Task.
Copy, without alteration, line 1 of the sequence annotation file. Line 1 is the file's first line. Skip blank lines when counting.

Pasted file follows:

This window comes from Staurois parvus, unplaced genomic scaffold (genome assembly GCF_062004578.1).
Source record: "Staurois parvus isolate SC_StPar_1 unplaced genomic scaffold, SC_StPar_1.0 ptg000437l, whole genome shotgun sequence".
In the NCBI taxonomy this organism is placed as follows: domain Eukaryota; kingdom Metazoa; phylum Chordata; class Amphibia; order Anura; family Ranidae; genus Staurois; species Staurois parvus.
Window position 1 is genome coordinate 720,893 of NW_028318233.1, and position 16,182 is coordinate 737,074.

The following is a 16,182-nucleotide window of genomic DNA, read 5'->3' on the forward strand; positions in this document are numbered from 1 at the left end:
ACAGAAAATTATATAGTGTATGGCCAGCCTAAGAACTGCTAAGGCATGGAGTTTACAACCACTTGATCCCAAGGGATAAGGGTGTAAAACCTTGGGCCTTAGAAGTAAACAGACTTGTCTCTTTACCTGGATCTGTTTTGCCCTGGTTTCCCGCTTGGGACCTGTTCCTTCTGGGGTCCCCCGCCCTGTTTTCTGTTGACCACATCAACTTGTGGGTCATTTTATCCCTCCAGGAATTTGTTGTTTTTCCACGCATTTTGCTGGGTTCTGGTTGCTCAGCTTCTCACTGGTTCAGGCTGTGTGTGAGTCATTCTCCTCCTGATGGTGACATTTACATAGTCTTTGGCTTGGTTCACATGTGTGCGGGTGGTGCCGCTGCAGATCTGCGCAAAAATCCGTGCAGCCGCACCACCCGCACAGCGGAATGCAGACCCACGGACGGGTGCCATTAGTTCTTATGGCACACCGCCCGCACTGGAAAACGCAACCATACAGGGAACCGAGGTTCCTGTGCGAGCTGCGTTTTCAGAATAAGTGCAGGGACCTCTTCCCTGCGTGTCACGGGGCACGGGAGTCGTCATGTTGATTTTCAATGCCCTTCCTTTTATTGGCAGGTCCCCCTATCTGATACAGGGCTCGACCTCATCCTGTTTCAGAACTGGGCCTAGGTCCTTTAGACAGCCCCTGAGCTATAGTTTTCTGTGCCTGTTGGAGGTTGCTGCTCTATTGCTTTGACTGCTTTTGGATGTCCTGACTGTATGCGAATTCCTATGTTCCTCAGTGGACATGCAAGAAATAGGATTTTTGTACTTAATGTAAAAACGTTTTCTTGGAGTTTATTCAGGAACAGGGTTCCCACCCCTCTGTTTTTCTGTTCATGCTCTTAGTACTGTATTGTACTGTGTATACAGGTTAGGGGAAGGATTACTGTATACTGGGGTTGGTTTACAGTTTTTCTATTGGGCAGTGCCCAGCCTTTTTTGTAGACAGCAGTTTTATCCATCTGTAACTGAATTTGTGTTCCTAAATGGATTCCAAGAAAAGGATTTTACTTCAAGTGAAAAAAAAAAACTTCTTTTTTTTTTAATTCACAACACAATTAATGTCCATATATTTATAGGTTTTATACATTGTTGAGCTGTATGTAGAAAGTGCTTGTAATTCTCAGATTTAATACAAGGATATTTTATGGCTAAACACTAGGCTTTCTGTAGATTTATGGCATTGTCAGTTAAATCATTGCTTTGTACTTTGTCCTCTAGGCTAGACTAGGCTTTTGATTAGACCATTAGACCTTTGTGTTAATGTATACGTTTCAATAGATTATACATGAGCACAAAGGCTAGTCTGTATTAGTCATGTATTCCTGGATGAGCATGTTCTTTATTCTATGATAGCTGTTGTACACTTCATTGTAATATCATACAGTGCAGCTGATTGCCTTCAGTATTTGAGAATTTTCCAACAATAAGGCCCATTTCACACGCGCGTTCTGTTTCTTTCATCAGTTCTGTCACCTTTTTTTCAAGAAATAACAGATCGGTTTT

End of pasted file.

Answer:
This window comes from Staurois parvus, unplaced genomic scaffold (genome assembly GCF_062004578.1).